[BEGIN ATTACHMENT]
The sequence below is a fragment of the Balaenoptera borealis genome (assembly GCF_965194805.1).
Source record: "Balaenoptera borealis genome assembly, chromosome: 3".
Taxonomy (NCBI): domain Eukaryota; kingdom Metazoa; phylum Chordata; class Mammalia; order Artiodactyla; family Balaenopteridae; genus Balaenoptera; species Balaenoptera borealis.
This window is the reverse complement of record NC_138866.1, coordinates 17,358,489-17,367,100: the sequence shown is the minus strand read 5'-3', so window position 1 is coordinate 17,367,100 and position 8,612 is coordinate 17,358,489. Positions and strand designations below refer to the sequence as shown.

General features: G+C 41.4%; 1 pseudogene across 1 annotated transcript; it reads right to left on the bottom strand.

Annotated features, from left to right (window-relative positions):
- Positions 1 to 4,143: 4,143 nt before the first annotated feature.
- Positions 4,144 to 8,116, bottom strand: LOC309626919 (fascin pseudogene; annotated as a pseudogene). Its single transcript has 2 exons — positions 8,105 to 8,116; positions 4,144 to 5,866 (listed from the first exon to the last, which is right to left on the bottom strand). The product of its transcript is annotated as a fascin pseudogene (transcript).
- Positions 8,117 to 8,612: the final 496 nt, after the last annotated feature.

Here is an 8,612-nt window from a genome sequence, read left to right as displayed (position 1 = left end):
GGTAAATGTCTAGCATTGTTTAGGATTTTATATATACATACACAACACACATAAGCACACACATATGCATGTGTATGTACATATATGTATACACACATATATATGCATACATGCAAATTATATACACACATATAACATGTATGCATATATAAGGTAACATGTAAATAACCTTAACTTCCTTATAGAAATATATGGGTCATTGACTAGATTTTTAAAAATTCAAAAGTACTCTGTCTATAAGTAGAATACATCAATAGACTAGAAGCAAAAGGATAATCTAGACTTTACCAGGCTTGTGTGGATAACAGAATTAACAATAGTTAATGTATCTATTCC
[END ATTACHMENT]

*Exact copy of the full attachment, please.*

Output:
The sequence below is a fragment of the Balaenoptera borealis genome (assembly GCF_965194805.1).
Source record: "Balaenoptera borealis genome assembly, chromosome: 3".
Taxonomy (NCBI): domain Eukaryota; kingdom Metazoa; phylum Chordata; class Mammalia; order Artiodactyla; family Balaenopteridae; genus Balaenoptera; species Balaenoptera borealis.
This window is the reverse complement of record NC_138866.1, coordinates 17,358,489-17,367,100: the sequence shown is the minus strand read 5'-3', so window position 1 is coordinate 17,367,100 and position 8,612 is coordinate 17,358,489. Positions and strand designations below refer to the sequence as shown.

General features: G+C 41.4%; 1 pseudogene across 1 annotated transcript; it reads right to left on the bottom strand.

Annotated features, from left to right (window-relative positions):
- Positions 1 to 4,143: 4,143 nt before the first annotated feature.
- Positions 4,144 to 8,116, bottom strand: LOC309626919 (fascin pseudogene; annotated as a pseudogene). Its single transcript has 2 exons — positions 8,105 to 8,116; positions 4,144 to 5,866 (listed from the first exon to the last, which is right to left on the bottom strand). The product of its transcript is annotated as a fascin pseudogene (transcript).
- Positions 8,117 to 8,612: the final 496 nt, after the last annotated feature.

Here is an 8,612-nt window from a genome sequence, read left to right as displayed (position 1 = left end):
GGTAAATGTCTAGCATTGTTTAGGATTTTATATATACATACACAACACACATAAGCACACACATATGCATGTGTATGTACATATATGTATACACACATATATATGCATACATGCAAATTATATACACACATATAACATGTATGCATATATAAGGTAACATGTAAATAACCTTAACTTCCTTATAGAAATATATGGGTCATTGACTAGATTTTTAAAAATTCAAAAGTACTCTGTCTATAAGTAGAATACATCAATAGACTAGAAGCAAAAGGATAATCTAGACTTTACCAGGCTTGTGTGGATAACAGAATTAACAATAGTTAATGTATCTATTCC